The control of pesticide residues, their evolution and transfer to plant material and food has been widely studied by several authors (Barba et al., 1991; Marín et al., 2003; Fernández et al., 2005; Paya et al., 2009), who analyzed the influence of different factors on the behavior of the pesticide residues. However, the authors did not find reference in the scientific literature to the presence of fungicide residues on vine-shoots. Consequently, the aim of this work was to determine the content of pesticide residues in vine-shoots when used as oenological additives. It was therefore necessary to develop a method for the extraction and analysis of several active fungicide materials, which were chosen from among the most commonly used in Spanish vineyards.

Materials and methods

1. Plant material: vine-shoots and treatments

Vine-shoots from two vinifera cultivars were used: one from the white variety Airén (VIVC: 157) and the other from the red Cencibel (VIVC: 12350) varieties, also known as Tempranillo Tinto. Vine-shoots were pruned in vineyards from O.D. Mancha (Castilla-La Mancha, Spain). Fifty vines in each vineyard were selected, and 0.5 kg of vine-shoots were pruned on each one; i.e., a total of 25 kg collected per variety and vineyard.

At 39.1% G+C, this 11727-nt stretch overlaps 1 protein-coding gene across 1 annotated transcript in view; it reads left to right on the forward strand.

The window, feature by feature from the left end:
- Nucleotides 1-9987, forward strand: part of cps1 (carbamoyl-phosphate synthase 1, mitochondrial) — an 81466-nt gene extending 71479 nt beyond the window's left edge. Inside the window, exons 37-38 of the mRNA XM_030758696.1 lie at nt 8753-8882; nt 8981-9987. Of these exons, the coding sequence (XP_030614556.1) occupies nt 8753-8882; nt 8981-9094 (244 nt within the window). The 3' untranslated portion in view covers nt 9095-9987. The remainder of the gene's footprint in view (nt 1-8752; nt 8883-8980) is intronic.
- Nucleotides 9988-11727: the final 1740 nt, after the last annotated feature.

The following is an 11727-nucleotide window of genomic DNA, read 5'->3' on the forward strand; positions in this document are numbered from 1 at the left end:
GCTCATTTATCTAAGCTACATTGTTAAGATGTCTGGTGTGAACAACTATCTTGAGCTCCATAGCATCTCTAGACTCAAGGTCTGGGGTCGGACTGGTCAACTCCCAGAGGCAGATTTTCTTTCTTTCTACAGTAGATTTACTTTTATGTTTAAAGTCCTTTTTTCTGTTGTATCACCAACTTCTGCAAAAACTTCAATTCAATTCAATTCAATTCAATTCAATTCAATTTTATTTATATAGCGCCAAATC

After that, they were grouped into 2 kg batches and divided into two groups: the first was stored intact (unfortified vine-shoots) and the second was sprayed with 200 mL of the different fungicides (fortified vine-shoots). After that, they were stored intact in the dark and at room temperature (18 ± 3 °C) for 1, 3 and 6 months, during which time the vine-shoots were subject to analysis. Each trial was performed in duplicate.

The active substances used were: trifloxystrobin, boscalid, kresoxim-methyl and penconazole, since these are the main fungicides used in the vineyards of the studied region. Table 1 shows the characteristics of these commercial fungicides.